LEED Specs Referenced in a Contract
I am no stranger to environmental responsibility. However, I've found to date that my energies have been better (environmentally and personally) spent on my own due diligence than learning to negotiate the certification culture. As such, I could use a little primer as to the possible implications of this statement, so that I can request the correct clarifications, and charge appropriately. The project uses reclaimed decorative material, but this is the only specification on the millwork plans that seems to deviate from the norm.
To those of you doing LEED work, what do you do to expressly "comply"? Or is the shop certification process the only way to do a job like this?
From contributor B:
It depends on what is required to comply. Like contributor K said, there should be some front end documents outside of the spec section you are bidding that addresses the LEED requirements. In other words, what certification level they are going for and what credits may apply to you specifically.
It may have to do with MRc4.1, 4.2 (both concern recycled content) EQc4.1, 4.2 and 4.4 (low emissions products), MRc5.1 and 5.2 (both concern regional materials), MRc6 (rapidly renewable materials) and it could require MRc7 (FSC certified materials).
You need to find out which and you need to bid accordingly. "Green" materials cost more and you have more paperwork to do to comply with the specs and to ensure that your firm contributes to the owner's goal of getting the building LEED certified. You may also have to use different adhesives, finishes, etc. to comply with the goals of low emissions sections.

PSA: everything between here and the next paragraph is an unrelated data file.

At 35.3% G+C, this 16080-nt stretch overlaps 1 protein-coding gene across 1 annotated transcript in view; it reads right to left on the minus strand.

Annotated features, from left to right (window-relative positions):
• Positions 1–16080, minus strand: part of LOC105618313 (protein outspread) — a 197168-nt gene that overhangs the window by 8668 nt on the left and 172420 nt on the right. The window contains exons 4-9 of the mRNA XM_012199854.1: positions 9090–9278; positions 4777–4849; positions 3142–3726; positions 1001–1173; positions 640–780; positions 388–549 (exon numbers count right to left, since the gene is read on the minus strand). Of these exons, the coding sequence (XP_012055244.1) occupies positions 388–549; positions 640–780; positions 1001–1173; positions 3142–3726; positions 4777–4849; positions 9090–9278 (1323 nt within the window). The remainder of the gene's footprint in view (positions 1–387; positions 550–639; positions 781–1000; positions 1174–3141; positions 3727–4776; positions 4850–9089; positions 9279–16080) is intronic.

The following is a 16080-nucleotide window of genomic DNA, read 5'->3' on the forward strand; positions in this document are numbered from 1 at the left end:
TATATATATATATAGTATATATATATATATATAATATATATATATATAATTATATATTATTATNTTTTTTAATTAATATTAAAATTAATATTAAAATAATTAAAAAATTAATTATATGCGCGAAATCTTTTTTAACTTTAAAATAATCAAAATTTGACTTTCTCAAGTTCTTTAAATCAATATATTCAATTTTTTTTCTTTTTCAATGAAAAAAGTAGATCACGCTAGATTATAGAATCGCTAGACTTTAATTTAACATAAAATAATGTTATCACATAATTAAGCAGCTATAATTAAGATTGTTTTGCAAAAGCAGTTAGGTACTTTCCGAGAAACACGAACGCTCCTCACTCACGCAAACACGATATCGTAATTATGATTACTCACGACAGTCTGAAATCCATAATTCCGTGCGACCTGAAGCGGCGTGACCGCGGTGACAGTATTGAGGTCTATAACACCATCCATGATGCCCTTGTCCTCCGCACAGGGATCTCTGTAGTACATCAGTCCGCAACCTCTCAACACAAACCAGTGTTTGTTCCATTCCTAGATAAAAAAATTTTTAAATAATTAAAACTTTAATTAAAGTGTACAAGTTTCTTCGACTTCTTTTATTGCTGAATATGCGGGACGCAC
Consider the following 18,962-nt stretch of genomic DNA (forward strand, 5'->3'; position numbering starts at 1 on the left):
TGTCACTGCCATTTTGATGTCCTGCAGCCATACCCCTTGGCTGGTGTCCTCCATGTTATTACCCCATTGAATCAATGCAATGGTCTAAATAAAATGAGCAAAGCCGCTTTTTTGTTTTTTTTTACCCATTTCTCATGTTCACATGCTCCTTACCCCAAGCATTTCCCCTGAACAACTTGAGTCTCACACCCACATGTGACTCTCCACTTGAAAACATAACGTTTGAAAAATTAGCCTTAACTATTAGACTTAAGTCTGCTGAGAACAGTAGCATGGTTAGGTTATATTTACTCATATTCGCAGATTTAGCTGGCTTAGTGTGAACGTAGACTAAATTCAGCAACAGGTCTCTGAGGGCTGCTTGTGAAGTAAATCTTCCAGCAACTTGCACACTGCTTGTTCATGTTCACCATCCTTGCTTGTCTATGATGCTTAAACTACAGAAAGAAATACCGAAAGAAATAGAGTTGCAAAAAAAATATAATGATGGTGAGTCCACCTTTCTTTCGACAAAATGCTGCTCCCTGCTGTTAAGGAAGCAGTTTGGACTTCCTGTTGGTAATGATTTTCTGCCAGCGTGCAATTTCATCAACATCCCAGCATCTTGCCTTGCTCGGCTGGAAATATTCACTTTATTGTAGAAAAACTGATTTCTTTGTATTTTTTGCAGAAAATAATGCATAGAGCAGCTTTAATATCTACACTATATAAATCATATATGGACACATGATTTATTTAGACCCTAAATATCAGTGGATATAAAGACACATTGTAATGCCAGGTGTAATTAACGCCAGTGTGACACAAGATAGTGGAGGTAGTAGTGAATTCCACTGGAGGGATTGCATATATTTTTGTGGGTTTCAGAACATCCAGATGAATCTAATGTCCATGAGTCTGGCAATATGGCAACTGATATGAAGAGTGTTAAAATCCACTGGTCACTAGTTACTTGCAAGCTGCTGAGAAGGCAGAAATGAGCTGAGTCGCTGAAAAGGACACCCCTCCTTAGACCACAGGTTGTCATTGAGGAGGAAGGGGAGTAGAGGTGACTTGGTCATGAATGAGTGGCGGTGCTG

You also need to let the contractor know that you are bidding "green" and to make sure that your competitors are bidding apples to apples. As stated, it could cost you by not doing it. The contractor probably has someone handling the LEED paperwork.
Shop certification is a different thing. To comply with MRc7 (certified wood) there is a chain of custody documentation from the forest to the mill to the distributor to you. If that chain of custody is broken (in other words if someone in the chain is not certified) then the owner won't get credit for the products you provide. If you install, it is my understanding you do not have to be certified.
From the original questioner:
Thanks. As the project stands, we've bid the job according to the plans and architect specs with a fairly detailed bid. The GC accepted the bid and sent the contract. Then, this bombshell appears in the contract. I've requested further details, and haven't signed yet. We'll see what happens.
From contributor K:
I have seen more and more LEED projects on the job boards. Seems like we all better get use to it.
From contributor G:
Treat the LEED requirements as a change order and modify your bid accordingly. Unless you were informed, or were offered the opportunity to be informed about the additional requirements. Don't expect them to like it. The buyer is not allowed to add additional terms not in the original bid and acceptance. You either have a change in the terms of the contract, or you don't have a contract yet, and their acceptance with the LEED requirement can be considered a counter offer. If in doubt, see your attorney.
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Comment from contributor A:
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